- Relax – Massage and other relaxation methods prevent and relieve heartburn by reducing abdominal pressure. Additionally, stress can increase sensitivity to refluxed acid, reduce pain thresholds and increase the frequency and severity of heartburn symptoms.
While heartburn is generally not considered dangerous, it can be mistaken for a more serious condition. If heartburn is persistent and severe, it could be a symptom of GERD. Untreated, GERD can cause or contribute to a wide range of problems, including peptic ulcers, hiatal hernia or even esophageal cancer. Fortunately, many of these complications can be avoided with proper monitoring from a health care professional.
The pain caused by heartburn and heart attack can be so severe that both patients and doctors have a difficult time distinguishing one from the other. In fact, sophisticated equipment is generally necessary to determine whether patients are suffering from a heart attack or not. Experts advise seeking immediate medical attention if chest pain, or other heart attack warning signs, lasts for more than a few minutes. The following details the differences between heartburn and heart attack:
- A sharp, burning sensation just below the breastbone or ribs
- Although it is possible, pain generally does not radiate to the shoulders, neck, or arms
- Pain usually comes after meals
- Rarely accompanied by a cold sweat, lightheadedness or dizziness
Angina or Heart Attack
- A feeling of fullness, tightness, dull pressure or pain generally in the center of the chest
- Pain may spread to the shoulders, neck or arms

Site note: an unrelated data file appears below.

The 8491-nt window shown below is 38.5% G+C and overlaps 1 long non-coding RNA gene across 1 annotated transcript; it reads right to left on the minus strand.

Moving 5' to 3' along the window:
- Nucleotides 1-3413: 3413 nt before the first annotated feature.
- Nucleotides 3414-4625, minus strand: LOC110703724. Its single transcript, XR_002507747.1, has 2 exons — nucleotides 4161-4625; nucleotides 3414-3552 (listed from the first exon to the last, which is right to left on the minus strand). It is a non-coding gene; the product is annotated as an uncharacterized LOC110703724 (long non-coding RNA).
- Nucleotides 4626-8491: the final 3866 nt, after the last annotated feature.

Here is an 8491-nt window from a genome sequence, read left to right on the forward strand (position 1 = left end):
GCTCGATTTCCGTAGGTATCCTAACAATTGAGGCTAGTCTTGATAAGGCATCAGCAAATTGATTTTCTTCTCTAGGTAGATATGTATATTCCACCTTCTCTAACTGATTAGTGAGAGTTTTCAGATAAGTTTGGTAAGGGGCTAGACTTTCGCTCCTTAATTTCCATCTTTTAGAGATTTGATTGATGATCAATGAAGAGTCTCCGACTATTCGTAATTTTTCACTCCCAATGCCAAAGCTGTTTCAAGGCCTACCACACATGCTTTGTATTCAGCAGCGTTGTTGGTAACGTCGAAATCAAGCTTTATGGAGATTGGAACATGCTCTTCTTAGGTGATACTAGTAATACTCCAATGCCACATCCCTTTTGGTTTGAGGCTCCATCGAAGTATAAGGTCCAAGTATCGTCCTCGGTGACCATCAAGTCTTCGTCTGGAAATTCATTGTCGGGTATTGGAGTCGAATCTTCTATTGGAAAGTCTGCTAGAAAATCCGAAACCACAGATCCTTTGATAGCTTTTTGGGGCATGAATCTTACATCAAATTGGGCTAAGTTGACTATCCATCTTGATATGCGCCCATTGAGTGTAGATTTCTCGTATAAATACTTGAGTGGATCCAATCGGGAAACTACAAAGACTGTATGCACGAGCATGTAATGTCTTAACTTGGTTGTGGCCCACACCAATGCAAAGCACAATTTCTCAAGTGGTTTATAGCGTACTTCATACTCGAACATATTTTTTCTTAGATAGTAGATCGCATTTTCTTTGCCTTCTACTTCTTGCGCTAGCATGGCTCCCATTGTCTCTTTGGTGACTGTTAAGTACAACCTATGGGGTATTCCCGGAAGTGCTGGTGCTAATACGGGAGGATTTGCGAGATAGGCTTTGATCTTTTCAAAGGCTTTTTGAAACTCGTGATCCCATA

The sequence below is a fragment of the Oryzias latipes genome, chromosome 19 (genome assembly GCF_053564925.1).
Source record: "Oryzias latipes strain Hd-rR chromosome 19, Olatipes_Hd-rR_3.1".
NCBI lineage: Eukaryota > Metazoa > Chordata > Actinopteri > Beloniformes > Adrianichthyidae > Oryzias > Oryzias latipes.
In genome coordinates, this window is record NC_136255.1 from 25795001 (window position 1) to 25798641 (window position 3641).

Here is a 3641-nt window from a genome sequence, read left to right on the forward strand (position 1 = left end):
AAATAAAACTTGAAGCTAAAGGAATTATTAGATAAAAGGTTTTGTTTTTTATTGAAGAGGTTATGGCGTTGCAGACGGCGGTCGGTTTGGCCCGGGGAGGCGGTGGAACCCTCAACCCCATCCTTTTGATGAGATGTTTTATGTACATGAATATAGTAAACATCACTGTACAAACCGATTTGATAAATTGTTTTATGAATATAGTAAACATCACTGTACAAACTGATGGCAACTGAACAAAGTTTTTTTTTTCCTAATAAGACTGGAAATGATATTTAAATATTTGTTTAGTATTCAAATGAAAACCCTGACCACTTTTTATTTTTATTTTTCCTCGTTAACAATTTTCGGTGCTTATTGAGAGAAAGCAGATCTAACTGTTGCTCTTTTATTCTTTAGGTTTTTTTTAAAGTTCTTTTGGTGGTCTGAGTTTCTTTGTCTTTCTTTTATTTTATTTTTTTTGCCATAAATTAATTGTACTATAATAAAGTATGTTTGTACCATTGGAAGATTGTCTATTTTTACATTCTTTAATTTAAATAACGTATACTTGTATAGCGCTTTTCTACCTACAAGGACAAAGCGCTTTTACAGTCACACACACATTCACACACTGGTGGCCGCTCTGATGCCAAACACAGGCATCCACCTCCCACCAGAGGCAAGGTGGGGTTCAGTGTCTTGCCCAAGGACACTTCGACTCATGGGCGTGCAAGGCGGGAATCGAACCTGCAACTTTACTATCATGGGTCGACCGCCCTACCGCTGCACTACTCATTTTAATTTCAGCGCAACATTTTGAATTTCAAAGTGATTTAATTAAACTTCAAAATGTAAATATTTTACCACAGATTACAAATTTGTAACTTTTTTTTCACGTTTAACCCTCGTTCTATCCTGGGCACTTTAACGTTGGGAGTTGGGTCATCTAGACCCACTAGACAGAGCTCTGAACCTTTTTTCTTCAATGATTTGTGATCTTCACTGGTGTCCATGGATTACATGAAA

- May be accompanied by a cold sweat
- Might experience lightheadedness, weakness or dizziness
- Shortness of breath
- Nausea and possible vomiting
Seek immediate medical attention if you or a client experiences any warning signs of a heart attack.
Shiatsu for Heartburn
By applying various pressure techniques to specific locations, shiatsu can quiet the nervous system, calm a churning stomach, slow increased acid production activated by stress and alleviate the burning symptoms of reflux. Practitioners of this specialized form of massage agree that the most useful points to ease heartburn, are:
- Stomach – Stomach 41, 42 and 43 are used to decrease stomach acidity.
- Pericardium – Pericardium 6 relaxes the chest, helps digestion flow downward and reduces nausea.
- Liver – Liver 3 reduces anxiety, decreases stomach acidity and minimizes pressure on the stomach from constricted abdominal muscles due to stress.
- Additional points – Conception Vessel 17 promotes the downward flow of energy in the chest. Spleen 4 is used for calming a rebellious stomach.
Odds are that a significant percentage of clients in any massage practice struggle with either occasional or frequent heartburn. While diagnosing and treating this condition is beyond the scope of practice for massage therapists, being familiar with its symptoms, physiology, tips to improve symptoms, warnings and beneficial massage locations will ensure your client receives the best care possible.